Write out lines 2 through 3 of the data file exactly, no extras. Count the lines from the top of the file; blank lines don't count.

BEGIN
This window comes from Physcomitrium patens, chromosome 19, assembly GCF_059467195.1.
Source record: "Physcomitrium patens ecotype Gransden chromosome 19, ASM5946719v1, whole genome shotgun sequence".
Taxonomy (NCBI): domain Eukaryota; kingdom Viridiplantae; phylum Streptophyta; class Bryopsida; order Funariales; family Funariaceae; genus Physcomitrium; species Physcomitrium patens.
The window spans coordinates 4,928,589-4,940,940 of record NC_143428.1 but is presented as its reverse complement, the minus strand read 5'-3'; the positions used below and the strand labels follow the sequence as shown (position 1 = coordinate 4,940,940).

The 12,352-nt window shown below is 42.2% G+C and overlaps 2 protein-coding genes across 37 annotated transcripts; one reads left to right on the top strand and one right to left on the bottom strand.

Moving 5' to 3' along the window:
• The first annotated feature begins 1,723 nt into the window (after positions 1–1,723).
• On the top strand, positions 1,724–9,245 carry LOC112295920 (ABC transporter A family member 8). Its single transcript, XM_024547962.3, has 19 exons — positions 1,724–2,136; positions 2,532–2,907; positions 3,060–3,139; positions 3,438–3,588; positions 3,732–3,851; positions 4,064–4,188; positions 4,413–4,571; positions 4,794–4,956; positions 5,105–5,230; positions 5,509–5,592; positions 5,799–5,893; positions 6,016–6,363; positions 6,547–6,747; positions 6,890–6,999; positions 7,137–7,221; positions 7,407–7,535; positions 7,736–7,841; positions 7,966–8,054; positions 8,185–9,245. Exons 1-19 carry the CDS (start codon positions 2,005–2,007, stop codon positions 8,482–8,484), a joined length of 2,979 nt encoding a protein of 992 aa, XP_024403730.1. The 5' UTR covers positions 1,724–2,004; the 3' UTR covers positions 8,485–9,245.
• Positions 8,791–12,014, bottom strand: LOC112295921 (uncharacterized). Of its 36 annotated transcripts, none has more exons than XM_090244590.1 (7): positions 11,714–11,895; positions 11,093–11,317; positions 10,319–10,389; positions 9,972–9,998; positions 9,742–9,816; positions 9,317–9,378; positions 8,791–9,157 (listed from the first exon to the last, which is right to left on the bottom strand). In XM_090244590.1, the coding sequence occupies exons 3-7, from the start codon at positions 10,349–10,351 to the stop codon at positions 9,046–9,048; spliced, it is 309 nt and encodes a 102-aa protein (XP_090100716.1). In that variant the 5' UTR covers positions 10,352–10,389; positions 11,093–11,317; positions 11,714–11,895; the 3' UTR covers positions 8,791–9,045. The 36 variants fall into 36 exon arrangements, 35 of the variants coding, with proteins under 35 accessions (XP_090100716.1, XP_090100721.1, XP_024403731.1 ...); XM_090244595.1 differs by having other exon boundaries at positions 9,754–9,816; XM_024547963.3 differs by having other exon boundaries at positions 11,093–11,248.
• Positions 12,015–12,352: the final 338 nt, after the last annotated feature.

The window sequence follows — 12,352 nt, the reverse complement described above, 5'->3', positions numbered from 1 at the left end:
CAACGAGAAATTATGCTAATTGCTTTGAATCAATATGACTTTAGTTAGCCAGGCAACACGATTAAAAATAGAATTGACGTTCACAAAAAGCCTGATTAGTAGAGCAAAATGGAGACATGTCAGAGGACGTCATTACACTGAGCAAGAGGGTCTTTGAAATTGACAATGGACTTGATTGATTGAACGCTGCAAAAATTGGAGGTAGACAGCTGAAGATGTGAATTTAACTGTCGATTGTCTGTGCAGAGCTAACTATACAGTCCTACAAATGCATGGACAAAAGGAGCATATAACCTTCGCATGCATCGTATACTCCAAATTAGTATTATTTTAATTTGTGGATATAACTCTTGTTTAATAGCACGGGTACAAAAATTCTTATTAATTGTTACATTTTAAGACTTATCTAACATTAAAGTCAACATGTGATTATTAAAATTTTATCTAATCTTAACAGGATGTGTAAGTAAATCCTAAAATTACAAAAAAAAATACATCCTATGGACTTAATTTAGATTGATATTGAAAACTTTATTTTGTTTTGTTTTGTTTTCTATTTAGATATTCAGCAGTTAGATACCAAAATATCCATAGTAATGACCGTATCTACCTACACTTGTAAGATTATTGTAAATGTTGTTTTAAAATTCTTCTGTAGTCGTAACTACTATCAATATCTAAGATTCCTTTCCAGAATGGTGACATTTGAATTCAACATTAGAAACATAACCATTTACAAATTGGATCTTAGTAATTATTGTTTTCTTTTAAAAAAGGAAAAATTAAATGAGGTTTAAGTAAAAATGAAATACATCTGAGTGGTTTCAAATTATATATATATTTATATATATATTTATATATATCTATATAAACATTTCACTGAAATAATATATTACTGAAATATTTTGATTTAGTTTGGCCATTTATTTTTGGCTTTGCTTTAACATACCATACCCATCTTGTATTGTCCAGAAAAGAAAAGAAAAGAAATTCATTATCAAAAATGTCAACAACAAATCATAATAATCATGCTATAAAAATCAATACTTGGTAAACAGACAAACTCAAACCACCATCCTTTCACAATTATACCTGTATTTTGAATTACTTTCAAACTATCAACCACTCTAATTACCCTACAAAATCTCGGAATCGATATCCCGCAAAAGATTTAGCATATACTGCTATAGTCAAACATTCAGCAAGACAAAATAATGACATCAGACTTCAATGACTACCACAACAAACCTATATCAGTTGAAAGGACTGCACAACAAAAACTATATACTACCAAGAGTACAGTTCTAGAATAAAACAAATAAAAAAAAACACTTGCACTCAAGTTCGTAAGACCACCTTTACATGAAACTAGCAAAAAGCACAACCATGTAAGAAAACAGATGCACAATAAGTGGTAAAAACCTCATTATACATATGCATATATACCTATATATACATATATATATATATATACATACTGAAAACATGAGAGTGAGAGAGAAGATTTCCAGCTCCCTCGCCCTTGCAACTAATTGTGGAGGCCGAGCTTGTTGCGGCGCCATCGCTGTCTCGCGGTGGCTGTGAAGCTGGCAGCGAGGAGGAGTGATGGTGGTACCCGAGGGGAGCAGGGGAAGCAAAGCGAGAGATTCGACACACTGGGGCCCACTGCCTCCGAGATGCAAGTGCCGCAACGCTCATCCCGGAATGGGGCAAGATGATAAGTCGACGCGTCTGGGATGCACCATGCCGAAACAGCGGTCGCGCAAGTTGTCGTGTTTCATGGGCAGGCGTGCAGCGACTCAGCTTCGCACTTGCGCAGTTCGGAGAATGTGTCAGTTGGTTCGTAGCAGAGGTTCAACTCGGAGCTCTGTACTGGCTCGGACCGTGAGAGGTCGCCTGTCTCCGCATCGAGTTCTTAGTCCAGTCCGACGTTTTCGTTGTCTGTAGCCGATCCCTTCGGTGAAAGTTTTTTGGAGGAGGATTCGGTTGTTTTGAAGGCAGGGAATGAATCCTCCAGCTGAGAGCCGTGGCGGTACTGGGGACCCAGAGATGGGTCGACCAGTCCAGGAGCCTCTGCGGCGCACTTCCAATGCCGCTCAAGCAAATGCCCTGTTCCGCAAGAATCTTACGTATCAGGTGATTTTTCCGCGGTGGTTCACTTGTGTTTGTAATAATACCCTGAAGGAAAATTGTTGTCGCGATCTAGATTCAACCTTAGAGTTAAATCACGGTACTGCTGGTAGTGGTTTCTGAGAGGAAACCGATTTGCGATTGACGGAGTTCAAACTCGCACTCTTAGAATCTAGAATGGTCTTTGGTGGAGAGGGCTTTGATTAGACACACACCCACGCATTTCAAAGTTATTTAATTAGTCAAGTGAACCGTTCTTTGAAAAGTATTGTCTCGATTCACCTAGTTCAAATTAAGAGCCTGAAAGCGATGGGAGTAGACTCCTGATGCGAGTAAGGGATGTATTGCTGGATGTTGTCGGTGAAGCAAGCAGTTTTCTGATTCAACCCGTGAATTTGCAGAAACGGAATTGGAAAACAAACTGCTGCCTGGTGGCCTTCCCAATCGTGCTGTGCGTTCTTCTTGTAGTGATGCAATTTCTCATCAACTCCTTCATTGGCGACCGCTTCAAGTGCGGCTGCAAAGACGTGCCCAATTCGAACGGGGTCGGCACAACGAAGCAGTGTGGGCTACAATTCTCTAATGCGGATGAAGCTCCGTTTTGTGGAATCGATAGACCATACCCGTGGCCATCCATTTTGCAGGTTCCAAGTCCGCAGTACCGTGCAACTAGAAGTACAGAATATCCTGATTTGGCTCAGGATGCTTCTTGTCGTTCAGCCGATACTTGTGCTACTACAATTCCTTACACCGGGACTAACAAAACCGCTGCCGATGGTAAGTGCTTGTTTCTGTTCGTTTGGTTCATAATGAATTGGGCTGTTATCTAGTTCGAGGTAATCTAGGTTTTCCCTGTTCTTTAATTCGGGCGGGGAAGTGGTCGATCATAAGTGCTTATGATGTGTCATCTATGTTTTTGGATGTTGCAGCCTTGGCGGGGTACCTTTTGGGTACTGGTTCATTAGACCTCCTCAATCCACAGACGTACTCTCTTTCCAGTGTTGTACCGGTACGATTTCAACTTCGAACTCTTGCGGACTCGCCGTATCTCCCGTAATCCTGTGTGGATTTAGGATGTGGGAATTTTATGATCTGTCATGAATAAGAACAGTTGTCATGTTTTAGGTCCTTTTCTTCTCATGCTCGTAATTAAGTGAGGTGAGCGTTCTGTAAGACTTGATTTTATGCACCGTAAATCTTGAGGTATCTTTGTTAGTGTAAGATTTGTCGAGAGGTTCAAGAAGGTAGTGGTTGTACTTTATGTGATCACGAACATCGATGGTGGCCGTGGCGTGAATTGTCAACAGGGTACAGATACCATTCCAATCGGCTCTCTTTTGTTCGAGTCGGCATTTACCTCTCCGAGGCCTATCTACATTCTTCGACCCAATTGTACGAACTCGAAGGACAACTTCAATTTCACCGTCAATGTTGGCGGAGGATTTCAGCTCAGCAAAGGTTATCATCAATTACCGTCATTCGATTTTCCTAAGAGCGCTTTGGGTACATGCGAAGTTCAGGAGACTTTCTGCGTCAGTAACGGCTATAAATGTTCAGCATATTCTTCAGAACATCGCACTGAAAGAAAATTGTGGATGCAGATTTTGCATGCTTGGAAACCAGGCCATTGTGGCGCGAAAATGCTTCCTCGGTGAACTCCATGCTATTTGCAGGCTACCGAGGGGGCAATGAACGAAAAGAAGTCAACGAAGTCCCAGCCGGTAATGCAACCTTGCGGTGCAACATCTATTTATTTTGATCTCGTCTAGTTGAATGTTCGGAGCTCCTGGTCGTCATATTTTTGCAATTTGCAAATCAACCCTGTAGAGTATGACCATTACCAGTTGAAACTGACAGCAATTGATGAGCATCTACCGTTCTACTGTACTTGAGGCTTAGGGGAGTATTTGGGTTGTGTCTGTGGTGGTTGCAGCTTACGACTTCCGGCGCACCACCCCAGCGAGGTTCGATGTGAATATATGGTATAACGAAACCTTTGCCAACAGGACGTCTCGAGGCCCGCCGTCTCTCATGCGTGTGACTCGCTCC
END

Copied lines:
Source record: "Physcomitrium patens ecotype Gransden chromosome 19, ASM5946719v1, whole genome shotgun sequence".
Taxonomy (NCBI): domain Eukaryota; kingdom Viridiplantae; phylum Streptophyta; class Bryopsida; order Funariales; family Funariaceae; genus Physcomitrium; species Physcomitrium patens.